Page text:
"What did you do?" demanded Ranzep, grabbing her arm, and the others echoed her. "You made the mountain angry!" someone hissed.
Embli yanked free. "I didn't do anything! Let me go!" She dodged out of the crowd and ran through the village to the Shadow Tree's pit. A hunter stepped into the entrance, blocking her.
"Wait, girl...." He reached for her, but she spun and ran into her father's hut instead. They didn't follow her.
She put her head on her knees. The villagers had seen her leave the village that evening, heading for the volcano. It was easy to think that she was responsible for the quivering ground, the smoke she had seen.
The ground shook beneath her, and she shivered with it. Had she done this?
She slipped out in the dark to the Shadow Tree's pit, but the healer stopped her at the bottom of the ramp and told her to stay out.
"The Shadow Tree is strong," he said, "but you must not disturb it. You can't help your father here."
She retreated back up the ramp. Only the volcano guardian could help her father. Where was he? Was he still coming?
She slept on and off until dawn, and was woken by voices at the door. The villagers pushed into her hut and dragged her outside, sending up puffs of ash with their footsteps. She was too tired to resist. Out in the murky dawn light, the sky and the ground were both invisible. The smoke had turned to ash, covering everything.
The villagers were bristling with words.
"Made the mountain angry."
"She's the one it wants."
"Stole the sky."
"She's bad luck."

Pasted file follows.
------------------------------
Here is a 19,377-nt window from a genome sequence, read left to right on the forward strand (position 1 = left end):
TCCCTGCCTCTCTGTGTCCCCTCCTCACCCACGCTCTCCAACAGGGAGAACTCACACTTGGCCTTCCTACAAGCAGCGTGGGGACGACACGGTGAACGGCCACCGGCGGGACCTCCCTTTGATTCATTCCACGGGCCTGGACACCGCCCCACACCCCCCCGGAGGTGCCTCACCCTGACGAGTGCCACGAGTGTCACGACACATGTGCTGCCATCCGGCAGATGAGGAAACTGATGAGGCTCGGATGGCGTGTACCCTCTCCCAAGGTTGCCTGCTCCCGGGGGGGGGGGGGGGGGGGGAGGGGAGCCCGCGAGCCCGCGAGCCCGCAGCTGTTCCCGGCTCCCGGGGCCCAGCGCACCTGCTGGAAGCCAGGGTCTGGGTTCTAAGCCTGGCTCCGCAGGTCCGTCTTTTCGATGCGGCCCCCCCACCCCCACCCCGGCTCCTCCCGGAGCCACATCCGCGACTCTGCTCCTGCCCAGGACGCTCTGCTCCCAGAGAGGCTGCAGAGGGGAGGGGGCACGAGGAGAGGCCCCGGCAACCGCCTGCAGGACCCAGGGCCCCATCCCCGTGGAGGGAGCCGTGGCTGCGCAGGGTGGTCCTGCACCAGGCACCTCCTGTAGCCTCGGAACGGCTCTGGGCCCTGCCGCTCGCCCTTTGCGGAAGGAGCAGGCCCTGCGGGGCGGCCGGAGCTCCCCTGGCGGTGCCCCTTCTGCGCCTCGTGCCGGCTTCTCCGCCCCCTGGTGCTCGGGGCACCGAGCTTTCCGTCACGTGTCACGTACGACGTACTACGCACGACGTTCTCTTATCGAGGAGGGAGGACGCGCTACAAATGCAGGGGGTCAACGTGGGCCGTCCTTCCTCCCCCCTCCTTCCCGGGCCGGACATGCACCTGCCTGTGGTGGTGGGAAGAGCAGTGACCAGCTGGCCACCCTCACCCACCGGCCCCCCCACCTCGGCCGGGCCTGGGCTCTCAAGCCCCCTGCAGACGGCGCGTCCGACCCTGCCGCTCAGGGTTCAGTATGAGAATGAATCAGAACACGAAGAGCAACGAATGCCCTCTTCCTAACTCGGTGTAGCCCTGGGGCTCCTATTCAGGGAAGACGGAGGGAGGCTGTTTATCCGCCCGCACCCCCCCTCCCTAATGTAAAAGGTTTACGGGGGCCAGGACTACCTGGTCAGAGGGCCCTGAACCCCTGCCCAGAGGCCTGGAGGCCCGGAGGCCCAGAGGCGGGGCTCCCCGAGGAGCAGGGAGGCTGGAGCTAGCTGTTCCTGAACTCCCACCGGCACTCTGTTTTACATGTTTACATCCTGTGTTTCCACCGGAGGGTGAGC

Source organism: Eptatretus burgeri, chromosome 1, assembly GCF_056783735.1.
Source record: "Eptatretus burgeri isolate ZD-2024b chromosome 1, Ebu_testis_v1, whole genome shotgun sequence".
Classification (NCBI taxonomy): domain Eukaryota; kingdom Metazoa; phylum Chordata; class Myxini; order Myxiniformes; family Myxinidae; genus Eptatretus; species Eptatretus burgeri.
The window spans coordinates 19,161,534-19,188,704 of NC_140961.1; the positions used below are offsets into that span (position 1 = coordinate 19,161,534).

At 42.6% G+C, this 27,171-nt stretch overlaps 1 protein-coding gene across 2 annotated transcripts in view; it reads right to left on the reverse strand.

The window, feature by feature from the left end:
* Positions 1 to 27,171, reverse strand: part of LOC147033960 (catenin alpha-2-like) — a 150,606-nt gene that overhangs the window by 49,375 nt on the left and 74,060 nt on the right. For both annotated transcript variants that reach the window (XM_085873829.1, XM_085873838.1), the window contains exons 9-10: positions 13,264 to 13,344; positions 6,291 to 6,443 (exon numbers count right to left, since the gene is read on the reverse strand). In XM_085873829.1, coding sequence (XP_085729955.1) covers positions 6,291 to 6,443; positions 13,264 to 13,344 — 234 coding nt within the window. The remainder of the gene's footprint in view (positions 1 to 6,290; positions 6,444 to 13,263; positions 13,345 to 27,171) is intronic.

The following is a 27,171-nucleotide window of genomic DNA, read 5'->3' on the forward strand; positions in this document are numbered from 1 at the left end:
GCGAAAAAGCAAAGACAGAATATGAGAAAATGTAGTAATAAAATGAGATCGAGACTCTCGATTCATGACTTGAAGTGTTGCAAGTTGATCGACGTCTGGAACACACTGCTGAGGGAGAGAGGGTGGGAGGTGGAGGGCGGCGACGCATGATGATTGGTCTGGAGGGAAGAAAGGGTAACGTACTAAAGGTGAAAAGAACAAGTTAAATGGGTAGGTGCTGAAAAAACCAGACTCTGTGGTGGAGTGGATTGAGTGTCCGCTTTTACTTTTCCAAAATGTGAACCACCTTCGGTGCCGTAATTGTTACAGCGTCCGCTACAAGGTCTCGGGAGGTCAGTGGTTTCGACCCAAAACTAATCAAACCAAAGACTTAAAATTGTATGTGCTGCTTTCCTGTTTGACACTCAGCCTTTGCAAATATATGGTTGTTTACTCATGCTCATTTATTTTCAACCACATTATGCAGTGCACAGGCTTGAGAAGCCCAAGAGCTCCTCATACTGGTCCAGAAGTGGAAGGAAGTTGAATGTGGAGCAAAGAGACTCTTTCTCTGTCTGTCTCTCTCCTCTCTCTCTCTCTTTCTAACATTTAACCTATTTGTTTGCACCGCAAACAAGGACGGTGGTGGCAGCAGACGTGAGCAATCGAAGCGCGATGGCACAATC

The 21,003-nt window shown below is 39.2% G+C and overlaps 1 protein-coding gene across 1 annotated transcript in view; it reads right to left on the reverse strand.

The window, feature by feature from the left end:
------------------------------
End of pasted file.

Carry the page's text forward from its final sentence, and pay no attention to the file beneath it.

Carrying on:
"Give her to the mountain. A trade for the sky."
"Can't stay here."
"The girl has stolen the sky."
She fought down fear. Some part of her wasn't sure she had woken up yet.
Then, through the ring of people, she saw two hunters carrying something large out of the Shadow Tree's pit, and she suddenly knew she wasn't dreaming. "What is that?" she said. "Who is that? What are they doing?" Legs dangled lifelessly down from their burden.
Only a few of the villagers turned to look. Ranzep, her voice firm, said, "Your father is dead, girl. Even the Shadow Tree could not save him." People said other things, too.
Embli no longer heard them.
Then Ranzep called out, "Take her." Hunters came forward.
Fog fell all at once, muffling the cries of the villagers. The girl who stole the sky reached out to her cloudbeast. It lifted her high, above the villagers' heads, and they stared up at her as she vanished into the gray curtain of ash.
The girl who stole the sky roused and looked around. Everything above the ash was the same. "Down," she said, pressing, and her cloudbeast sank obediently.
Even below the smog, the land looked unfamiliar. Only the volcano was the same, a little closer than from the village. It still grumbled occasionally, with puffs of smoke. The village and her father's grave were well behind them.
Scanning the ground, she caught movement, a gray shape on the gray plain. She blinked as she recognized it, and urged her cloudbeast to land close by. The guardian saw her and crawled over, slow and heavy on the flatlands. He rested his chin on the ground, facing her.
"He died," she said.
The guardian closed his eyes briefly. "I am sorry."
"Why is the volcano doing this?" she asked. "Can you make it stop?"
The guardian glanced back at the volcano. "It has always been touchy. I thought perhaps it wouldn't mind if I left for a short time, but clearly I was wrong." He sighed. "It will calm down, now that I return."
"Good." She looked away. The volcano would give the sky back after all. She suddenly wanted to be away from the guardian, alone. She called her cloudbeast down.
The guardian of the volcano watched her rise. "Good luck, parrot eyes, last of my village," he called. Then he turned, and made his way back toward his volcano.
The girl who stole the sky rose with her cloudbeast through the ash. Above it, the air was clear and wide. She leaned forward, and they moved farther into the sky.